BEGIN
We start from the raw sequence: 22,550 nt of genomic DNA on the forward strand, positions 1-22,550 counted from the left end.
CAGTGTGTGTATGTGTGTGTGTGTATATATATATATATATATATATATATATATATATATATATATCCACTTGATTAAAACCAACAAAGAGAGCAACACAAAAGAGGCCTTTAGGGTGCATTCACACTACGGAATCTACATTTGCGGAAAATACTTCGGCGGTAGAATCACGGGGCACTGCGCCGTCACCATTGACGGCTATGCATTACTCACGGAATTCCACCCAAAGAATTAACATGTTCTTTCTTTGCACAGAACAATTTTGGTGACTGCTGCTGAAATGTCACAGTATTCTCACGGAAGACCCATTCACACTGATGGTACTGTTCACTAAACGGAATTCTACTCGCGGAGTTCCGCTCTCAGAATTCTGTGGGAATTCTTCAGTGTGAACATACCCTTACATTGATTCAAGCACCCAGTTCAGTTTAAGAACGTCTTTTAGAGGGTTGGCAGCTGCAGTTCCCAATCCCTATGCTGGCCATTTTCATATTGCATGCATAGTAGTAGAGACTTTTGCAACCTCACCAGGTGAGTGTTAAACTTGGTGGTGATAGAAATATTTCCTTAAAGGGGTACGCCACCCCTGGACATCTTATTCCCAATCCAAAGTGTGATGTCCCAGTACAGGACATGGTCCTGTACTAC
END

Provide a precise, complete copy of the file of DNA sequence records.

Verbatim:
We start from the raw sequence: 22,550 nt of genomic DNA on the forward strand, positions 1-22,550 counted from the left end.
CAGTGTGTGTATGTGTGTGTGTGTATATATATATATATATATATATATATATATATATATATATATCCACTTGATTAAAACCAACAAAGAGAGCAACACAAAAGAGGCCTTTAGGGTGCATTCACACTACGGAATCTACATTTGCGGAAAATACTTCGGCGGTAGAATCACGGGGCACTGCGCCGTCACCATTGACGGCTATGCATTACTCACGGAATTCCACCCAAAGAATTAACATGTTCTTTCTTTGCACAGAACAATTTTGGTGACTGCTGCTGAAATGTCACAGTATTCTCACGGAAGACCCATTCACACTGATGGTACTGTTCACTAAACGGAATTCTACTCGCGGAGTTCCGCTCTCAGAATTCTGTGGGAATTCTTCAGTGTGAACATACCCTTACATTGATTCAAGCACCCAGTTCAGTTTAAGAACGTCTTTTAGAGGGTTGGCAGCTGCAGTTCCCAATCCCTATGCTGGCCATTTTCATATTGCATGCATAGTAGTAGAGACTTTTGCAACCTCACCAGGTGAGTGTTAAACTTGGTGGTGATAGAAATATTTCCTTAAAGGGGTACGCCACCCCTGGACATCTTATTCCCAATCCAAAGTGTGATGTCCCAGTACAGGACATGGTCCTGTACTAC